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Sintana Energy’s Exposure to Namibia’s Orange Basin is Substantial, and Could Be Very Rich Indeed

The Orange Basin, offshore Namibia, is currently one of the hottest oil and gas exploration districts anywhere in the world.

Several majors are set to spend significant amounts over the coming months and years, but there’s also a more junior company getting in on the action too.

Shares in Sintana Energy (TSX-V:SEI, OTCQB:SEUSF) have just about doubled over the past couple of months as investors have begun to wake up to the potential of its exposure to exploration activities in the Orange Basin.

But that recent price action may prove to be just the start of something much more significant.

“Sintana,” says chief executive Robert Bose, “is a company with multiple shots on goal.”

By this, he means that the company has exposure to several targets in the Orange Basin.

“We have interests in three licences in the Orange Basin: PEL 90, PEL 83, and PEL 87,” he says.

And activity on all three is ramping up.

The first of is operated by Chevron, the second by GALP, and Woodside has an option to become operator on the third.

Also in the area are Shell, which has had significant discoveries at nearby wells including Graff-1, Jonker-1X and La Rona-1, and Total, which holds PEL 56, home to the giant Venus-1 discovery directly adjacent to PEL 90.

At PEL 90, it is expected that Chevron may move to secure a rig by the end of the year, and subject to availability potentially spud in the first quarter of next year.

At PEL 83, GALP already has a rig contract, and that rig is expected in Namibia in the early part of the fourth quarter of this year, with spudding two wells shortly thereafter. 

And at PEL 87, which is currently operated by Pan Continental, but which is likely to go over to Woodside shortly, the expectation is that, if things go well, drilling will also take place early in 2024.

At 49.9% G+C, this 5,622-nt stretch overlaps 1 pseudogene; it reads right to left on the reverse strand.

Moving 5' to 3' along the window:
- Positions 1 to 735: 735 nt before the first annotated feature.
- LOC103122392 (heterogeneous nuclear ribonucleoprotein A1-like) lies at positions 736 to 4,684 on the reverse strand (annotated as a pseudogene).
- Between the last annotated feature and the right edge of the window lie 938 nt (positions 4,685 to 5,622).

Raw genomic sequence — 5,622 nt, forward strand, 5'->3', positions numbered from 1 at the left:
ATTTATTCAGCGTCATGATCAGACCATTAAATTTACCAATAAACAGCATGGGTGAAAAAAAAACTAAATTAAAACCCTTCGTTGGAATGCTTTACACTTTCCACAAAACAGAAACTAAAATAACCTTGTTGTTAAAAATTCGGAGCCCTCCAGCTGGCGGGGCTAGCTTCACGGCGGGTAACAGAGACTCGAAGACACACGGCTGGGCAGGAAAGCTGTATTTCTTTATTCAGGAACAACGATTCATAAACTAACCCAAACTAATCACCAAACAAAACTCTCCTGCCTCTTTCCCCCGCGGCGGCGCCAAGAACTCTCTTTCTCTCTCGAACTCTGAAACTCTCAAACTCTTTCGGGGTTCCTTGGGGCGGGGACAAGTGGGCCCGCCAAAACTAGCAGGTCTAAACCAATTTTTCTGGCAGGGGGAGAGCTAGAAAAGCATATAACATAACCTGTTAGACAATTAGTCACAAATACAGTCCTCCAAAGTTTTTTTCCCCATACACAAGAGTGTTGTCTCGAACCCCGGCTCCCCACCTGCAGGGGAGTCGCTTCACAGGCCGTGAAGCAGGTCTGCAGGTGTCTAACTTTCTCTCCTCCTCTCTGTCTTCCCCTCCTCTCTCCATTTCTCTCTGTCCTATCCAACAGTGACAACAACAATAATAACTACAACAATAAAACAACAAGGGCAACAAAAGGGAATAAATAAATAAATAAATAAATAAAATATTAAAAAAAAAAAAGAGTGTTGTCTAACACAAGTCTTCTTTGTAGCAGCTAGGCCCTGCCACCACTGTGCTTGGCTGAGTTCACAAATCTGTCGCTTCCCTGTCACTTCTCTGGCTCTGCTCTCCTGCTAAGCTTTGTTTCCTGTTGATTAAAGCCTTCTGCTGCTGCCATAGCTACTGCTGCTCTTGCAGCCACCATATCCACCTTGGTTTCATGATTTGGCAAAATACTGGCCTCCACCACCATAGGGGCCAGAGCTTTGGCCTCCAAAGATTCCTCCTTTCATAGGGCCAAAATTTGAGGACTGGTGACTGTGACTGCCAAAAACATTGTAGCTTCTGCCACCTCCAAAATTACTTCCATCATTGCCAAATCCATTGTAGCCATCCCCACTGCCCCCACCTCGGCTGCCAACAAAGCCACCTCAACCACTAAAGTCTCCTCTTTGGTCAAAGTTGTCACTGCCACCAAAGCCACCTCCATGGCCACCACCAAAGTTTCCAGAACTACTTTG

So, a huge amount to play for, and plenty of upside.

But what exactly is on offer?

First off, it’s worth noting that Sintana itself is not a direct holder of interests in these licenses.   Rather it holds a 49% stake in a local company which in turn owns indirect 10%-to-15% interests in the licenses.  So, in simple terms, between 4.9% and 7.4% nets back to Sintana.

Given how big the targets are, though, that 4.9%-to-7.4% ought to be plenty big enough to drive a significant further uplift in the shares in the event of any discovery.

This, after all, is the same jurisdiction in which Total’s initial Venus discovery was estimated by Wood Mackenzie to have in excess of 3bn barrels, a total which may potentially doubleas a result of ongoing exploration efforts. The capital budget for Venus is larger than the GDP of Namibia.

And any one of the licenses to which Sintana has exposure could have a similar size and valuation.

We’re not talking small potatoes.

Wood Mackenzie gave phase one of Venus alone a U$3.8bn net present value at US$50 Brent discounted at 10%.

Big ticket items like that cost a lot, though, right?

Yes, but not in Sintana’s case.

The way Sintana’s deals are structured, no major spend is likely at all.

Indeed, Robert Bose goes one further.

“Within the confines of Sintana’s existing portfolio, Sintana is unlikely to need money again,” he says.

That’s because Chevron  has indirectly carried Sintana on an initial 3D seismic campaign and will carry it on the first exploration well too.

Galp carries its partners, including Sintana’s local company, on PEL 83 through production. 

And, dependent on Woodside’s election, it will carry the other partners on the first exploration well on PEL90, and the legacy agreement with the current operator, Pancontinental, provides for significant carry beyond that. 

What’s more, at the end of the first quarter of this year the company had C$5mln in cash, with a  up to C$22mln likely to come in from in-the-money warrants that suddenly look very good after that recent share price gain.

So, the stars are aligning nicely for Sintana.

All this Orange Basin activity will likely drive interest and potentially add to the value, while it continues to work up options for the other assets in its portfolio, notably another off-shore block in Namibia’s Walvis Basin and some onshore exposure in Namibia as well. 

The shareholders are solid, with Bose representing a major family office as cornerstone investor.

A weaker oil price might move the shares down, but not by much, and increasing anticipation as drilling dates draw near ought to counteract any drag like that. Not that the oil price is particularly likely to weaken.

The global situation means that now’s as good a time as any to be on the hunt for huge oil discoveries. And a company like Sintana looks well set up to capitalize on massive upside.